Is there any need to mention the pink fist and rubber abstinence rings? Who was ‘having a laff’? Fitzy might have looked like a plonker but at least he got paid.
It was a fate worse than bruised corporate pride when an Australian PR agency sent goldfish in the mail as a stunt to promote Adelaide. Many fish didn’t survive the trip and the decision maker responsible for mailing – and killing – more than 50 goldfish in a stunt gone wrong apologised for the incident.
A donation to the Animal Welfare League and the RSPCA followed the kerfuffle. Everything about the stunt was wrong. Not only the hopeless logistics but what about the people who don’t want to keep a live pet? Who signed off that one?
The art of good PR is having the smarts to keep your nose clean in the first place and then have a bloody good hanky ready if it all unexpectedly goes rogue.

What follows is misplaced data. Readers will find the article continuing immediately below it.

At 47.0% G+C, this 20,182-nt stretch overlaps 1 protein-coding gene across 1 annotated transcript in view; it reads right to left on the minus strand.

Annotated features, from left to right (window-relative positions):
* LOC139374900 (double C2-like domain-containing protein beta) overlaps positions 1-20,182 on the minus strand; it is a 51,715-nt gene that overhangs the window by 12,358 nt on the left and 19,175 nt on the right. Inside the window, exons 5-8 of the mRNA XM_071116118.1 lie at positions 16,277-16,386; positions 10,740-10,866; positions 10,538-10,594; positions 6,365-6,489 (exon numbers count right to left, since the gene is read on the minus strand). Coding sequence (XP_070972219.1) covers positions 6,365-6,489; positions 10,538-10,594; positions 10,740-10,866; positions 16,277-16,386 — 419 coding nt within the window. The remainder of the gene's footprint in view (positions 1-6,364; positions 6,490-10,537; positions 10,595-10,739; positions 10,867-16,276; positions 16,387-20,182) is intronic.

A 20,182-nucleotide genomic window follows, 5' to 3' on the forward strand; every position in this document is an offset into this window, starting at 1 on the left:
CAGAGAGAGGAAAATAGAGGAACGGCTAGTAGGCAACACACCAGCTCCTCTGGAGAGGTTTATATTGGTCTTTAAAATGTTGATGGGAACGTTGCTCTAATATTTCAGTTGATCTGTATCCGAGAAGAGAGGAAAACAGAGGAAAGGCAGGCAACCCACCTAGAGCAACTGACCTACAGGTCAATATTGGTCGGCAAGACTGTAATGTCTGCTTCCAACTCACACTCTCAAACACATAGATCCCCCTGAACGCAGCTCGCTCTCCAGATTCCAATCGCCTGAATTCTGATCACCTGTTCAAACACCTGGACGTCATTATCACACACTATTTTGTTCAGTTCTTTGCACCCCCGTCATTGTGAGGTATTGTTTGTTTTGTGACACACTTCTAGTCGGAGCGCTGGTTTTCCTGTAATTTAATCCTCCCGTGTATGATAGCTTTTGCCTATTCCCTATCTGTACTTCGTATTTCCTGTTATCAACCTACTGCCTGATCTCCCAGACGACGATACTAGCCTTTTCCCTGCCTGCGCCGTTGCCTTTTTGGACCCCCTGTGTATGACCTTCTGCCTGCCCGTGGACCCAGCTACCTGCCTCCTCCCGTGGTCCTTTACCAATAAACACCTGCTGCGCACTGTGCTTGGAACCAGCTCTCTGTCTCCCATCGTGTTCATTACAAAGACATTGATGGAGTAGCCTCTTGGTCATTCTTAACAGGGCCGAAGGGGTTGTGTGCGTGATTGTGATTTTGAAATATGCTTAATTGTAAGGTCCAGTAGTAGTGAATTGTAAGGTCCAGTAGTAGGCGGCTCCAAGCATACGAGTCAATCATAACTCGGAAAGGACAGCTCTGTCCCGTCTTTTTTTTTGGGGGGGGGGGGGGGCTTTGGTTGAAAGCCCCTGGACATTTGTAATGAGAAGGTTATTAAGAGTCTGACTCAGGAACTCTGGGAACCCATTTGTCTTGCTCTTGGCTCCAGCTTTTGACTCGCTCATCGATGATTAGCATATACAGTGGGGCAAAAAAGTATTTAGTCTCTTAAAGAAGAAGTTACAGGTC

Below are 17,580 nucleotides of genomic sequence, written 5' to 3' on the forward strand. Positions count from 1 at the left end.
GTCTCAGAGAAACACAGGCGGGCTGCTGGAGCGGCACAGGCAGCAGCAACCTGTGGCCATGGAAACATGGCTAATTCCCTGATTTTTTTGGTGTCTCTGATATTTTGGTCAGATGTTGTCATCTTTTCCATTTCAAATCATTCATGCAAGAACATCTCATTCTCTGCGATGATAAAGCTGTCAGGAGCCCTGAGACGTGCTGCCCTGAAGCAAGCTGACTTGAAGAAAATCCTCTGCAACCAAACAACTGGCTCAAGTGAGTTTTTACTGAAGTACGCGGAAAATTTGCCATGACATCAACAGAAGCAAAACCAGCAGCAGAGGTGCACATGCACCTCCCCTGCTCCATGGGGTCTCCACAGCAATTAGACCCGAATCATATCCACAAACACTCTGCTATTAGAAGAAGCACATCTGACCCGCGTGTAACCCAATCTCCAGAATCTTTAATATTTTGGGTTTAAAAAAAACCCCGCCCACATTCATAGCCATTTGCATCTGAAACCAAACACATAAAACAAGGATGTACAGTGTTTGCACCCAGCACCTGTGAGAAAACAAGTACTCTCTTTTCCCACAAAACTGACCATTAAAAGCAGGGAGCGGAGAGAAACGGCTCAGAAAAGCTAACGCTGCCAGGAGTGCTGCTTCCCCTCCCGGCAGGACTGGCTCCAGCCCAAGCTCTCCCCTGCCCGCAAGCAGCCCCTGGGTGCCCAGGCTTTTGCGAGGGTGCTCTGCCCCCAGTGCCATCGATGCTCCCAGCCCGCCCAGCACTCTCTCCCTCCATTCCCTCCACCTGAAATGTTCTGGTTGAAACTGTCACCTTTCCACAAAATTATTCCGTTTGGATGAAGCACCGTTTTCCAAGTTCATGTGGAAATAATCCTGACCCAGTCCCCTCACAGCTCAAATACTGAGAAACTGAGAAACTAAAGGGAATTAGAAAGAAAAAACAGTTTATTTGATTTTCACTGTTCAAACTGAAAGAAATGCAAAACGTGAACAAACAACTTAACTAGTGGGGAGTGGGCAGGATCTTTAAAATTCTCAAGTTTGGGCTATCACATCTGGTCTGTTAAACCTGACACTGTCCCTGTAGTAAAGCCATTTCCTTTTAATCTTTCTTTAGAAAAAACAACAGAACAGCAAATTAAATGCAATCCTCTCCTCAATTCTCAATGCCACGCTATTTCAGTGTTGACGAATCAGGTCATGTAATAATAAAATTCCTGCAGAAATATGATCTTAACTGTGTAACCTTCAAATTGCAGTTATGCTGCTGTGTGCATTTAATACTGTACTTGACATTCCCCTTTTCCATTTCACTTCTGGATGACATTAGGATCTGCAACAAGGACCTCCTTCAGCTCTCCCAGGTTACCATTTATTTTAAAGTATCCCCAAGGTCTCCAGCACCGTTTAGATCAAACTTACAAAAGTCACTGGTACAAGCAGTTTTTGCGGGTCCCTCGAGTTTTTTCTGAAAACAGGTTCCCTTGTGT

Productivity and periods
Former Employers and Manufacturers Association (EMA) head Alasdair Thompson should have known better. His most awful day began with a lengthy press release justifying a stupid statement he made on air linking the wage gap to women’s “monthly sick problems”.
He then spent the day doing appalling interviews, got himself confused with a director (“cut”) and blamed everyone (including the media) for his troubles. He not only made the front page but also road- blocked all electronic broadcasts.
A day later, the disaster ended with a two- paragraph EMA release in which Thompson finally admitted fault and apologised. Had the apologetic epistle gone out 24 hours earlier, he would still have a job.
I wonder if the EMA still offers ‘media training’ as a core service for members?!
Deborah Pead is the founder and owner of PR firm Pead PR. She wasn’t really involved in a shock horror scandal, but she does look a treat on the front page.